Parade holds special place in local Guardsmans memories of his father
By Pam Horne, Managing Editor
Williamson County Sheriff’s Lt. Steve Dunning will be the lead car in this year’s annual Veteran’s Day Parade, an event that holds a special place in his heart.
It was this parade that his late father participated in just a few months before his death in 2011.
“He wanted all the boys to ride in the Veteran’s Day Parade, “ Dunning said of the special request made by his late father Thomas G. Dunning, a veteran of World War II, to the three Dunning brothers, all veterans.
“My brother Mike, a Marine, and my brother Tommy, a Vietnam veteran—one of the first ones sent over in 1966—and I rode together with our Dad in November of 2010.”
The opportunity to fulfill the request of his father, a retired Army veteran and aged man, was an extraordinary experience for Lt. Dunning, himself a veteran of the Army National Guard.
“He died in my arms that next January,” said Dunning, adding that the opportunity to lead this year’s parade is an assignment he is humbled to have been given by Sheriff Jeff Long.
Dunning has served in law enforcement locally, first with the Franklin Police Department, before his service with the Sheriff’s Department for more than 30 years.
But he says it was the example his father set as a career Army man, that paved the way for him to be successful in the disciplined field of law enforcement and public safety.
At the young age of six, Dunning came to Franklin when his father retired from the Army and took a job with Tennessee Crate Co. in the early 1960s.
After attending Franklin Elementary, Franklin Junior High School and ultimately graduating from Franklin High School, where he lived to play baseball for coaches like Bob Hardison and Jimmy Gentry, Dunning planned to avoid the Vietnam draft with a college deferment.
There was never any discussion of athletic scholarships, even though his reputation as a high school pitcher was solid. He grins when recollecting the day he pitched a no-hitter his senior year against Bellevue High School.
“Once you turned 18 you were old enough for the draft and if you didn’t have a good reason you had to go.”
By the time he finished high school, Vietnam was coming to a close and he was able to begin working with his father in construction.
But Dunning said he had always wanted to be a pilot, so he investigated opportunities with the Army National Guard.
When he didn’t pass the vision test of his flight physical, he learned about another option from the flight physician.
“He told me I should consider a position called Flight Operations Coordinator.
“You work in a control tower almost like an air traffic controller,” he explained. “You approve all flight plans and make sure there is enough fuel on board, route plans are approved” and handle various operations matters related to the mission.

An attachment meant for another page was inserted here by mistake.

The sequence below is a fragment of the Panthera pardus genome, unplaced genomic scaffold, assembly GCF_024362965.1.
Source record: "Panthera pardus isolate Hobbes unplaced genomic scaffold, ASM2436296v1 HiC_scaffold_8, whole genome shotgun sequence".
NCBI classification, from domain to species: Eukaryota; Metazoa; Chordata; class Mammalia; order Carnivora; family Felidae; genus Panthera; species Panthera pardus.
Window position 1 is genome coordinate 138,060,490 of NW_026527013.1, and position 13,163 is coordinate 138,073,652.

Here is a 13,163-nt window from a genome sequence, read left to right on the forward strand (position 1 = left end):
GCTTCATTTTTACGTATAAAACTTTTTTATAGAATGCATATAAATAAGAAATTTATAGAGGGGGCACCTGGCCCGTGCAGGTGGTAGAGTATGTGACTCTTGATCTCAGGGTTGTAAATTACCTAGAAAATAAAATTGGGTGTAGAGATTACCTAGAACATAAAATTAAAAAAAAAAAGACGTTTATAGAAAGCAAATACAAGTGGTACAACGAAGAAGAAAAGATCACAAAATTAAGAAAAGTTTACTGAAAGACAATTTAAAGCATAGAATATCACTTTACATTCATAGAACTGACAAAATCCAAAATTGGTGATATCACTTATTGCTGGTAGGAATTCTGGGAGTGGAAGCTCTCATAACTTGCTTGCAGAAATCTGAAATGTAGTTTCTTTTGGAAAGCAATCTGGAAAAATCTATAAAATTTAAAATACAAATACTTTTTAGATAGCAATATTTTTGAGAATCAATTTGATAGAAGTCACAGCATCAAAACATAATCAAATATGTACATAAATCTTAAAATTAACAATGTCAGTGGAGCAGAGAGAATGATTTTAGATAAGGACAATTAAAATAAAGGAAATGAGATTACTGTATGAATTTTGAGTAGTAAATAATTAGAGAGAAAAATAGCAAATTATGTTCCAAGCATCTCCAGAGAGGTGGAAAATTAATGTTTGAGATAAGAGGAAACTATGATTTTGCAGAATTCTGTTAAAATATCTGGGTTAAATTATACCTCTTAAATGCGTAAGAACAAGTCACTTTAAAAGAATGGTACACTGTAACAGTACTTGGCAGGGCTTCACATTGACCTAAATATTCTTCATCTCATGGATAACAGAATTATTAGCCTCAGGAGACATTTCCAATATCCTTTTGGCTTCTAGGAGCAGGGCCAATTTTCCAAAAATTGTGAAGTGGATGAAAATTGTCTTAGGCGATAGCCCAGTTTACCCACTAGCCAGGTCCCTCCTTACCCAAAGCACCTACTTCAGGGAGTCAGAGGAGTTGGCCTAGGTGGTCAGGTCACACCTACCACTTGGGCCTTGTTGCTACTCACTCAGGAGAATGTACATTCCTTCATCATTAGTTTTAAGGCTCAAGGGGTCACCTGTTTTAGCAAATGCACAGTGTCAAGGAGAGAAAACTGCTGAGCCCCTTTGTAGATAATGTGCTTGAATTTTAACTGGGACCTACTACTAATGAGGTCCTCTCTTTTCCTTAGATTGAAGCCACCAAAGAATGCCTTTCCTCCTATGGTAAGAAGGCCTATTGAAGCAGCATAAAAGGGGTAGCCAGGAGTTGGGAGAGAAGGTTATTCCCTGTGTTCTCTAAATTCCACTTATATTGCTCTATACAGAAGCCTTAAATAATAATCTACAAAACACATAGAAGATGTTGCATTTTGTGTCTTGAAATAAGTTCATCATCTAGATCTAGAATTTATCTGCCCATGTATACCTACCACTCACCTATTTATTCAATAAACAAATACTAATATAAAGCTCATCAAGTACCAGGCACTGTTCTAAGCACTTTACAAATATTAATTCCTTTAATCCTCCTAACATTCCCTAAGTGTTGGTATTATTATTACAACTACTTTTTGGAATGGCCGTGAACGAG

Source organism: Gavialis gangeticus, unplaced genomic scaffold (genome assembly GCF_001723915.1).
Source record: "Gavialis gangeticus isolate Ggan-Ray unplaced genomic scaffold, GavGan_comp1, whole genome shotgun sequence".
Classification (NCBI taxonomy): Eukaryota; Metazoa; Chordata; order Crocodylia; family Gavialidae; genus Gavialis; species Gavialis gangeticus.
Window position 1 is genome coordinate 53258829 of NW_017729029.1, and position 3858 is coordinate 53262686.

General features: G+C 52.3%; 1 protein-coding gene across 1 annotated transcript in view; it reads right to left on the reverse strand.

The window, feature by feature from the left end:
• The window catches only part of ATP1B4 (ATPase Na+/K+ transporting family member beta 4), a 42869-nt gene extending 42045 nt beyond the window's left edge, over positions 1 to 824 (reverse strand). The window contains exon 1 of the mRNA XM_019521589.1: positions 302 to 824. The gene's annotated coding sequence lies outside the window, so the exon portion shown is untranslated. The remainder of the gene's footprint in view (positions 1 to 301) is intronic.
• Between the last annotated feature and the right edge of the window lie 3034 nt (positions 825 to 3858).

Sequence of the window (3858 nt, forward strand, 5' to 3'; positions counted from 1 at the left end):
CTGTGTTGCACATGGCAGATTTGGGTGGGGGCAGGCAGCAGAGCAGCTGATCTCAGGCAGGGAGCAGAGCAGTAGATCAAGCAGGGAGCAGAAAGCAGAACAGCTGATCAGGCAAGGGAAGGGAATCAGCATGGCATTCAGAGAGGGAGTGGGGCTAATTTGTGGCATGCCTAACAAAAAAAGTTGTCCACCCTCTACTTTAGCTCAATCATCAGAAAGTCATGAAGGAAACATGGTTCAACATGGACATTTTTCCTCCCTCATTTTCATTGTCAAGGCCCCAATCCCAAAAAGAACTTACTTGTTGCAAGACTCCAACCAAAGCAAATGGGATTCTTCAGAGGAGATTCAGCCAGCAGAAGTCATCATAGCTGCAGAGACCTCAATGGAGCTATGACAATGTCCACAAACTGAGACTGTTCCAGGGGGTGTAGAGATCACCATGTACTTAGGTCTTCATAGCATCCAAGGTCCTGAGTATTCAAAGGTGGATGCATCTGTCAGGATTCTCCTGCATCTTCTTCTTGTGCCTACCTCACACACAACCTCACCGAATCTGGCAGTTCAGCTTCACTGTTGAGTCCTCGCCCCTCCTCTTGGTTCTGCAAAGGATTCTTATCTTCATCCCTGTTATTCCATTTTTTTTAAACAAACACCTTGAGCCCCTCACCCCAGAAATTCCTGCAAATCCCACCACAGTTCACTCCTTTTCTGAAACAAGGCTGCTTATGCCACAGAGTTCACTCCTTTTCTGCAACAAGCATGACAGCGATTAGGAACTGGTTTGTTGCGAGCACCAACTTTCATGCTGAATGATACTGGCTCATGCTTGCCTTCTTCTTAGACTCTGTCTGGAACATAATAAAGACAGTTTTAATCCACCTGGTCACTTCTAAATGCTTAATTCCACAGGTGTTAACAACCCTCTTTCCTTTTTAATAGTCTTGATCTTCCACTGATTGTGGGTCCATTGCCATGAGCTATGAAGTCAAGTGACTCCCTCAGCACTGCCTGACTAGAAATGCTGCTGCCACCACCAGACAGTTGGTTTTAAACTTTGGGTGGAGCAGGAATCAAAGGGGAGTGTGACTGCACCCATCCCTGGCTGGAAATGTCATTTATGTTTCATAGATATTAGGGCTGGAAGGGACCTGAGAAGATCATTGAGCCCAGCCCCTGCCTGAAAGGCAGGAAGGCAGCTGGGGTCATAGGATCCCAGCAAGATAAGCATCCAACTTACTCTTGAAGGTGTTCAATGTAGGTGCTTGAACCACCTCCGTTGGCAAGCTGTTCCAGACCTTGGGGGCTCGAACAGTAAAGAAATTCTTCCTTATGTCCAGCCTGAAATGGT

After basic training in South Carolina and additional training at Fort Rucker in Alabama, Dunning was assigned to the Smyrna Airbase of the Army National Guard.
From 1975 until he finished his six-year commitment, he was able to pursue his interest in aviation, working closely with flight crews preparing for various missions.
In 1981, he returned to his hometown of Franklin and got involved with police work during a time when the city’s boundaries stopped at Ralston Lane on State Hwy. 96east.
The small city police department, led by Chief Dave Lewis, gave him his first break, but it was the opportunity to serve as a deputy under Sheriff Fleming Williams that gave him his start working for law enforcement in the county.
Dunning celebrated his 30-year anniversary with the department last April.
Today, he heads a staff of 36 individuals working three shifts, covering the 580 square miles in the county’s jurisdiction.
He handles all vehicle maintenance, a fleet of fifty patrol cars and several programs, including Project Lifesaver for residents who have Alzheimer’s.
Three decades of service has meant working under several different elected officials.
Following the retirement of Fleming Williams, Dunning worked for Sheriff Lance Saylor, Sheriff Bill LeCates, Sheriff Ricky Headley, and his good friend and colleague Chief Deputy Dusty Rhoades when he stepped in as acting sheriff. Today he reports to Sheriff Jeff Long.
A father of two sons, both Independence High School graduates, Dunning has a heart for young men, who are striving to find a suitable career that fits their gifts and talents.
His advice is simple.
“Have a goal set of what you want out of life,” he urged. “Anything that you want to do in life that you can do well and make a good name for yourself will make your parents proud.”
Today, Dunning will take the lead post of this 2013 Veteran’s Parade with a sweet memory on his mind, the day he was able to make his father proud.
Posted on: 11/8/2013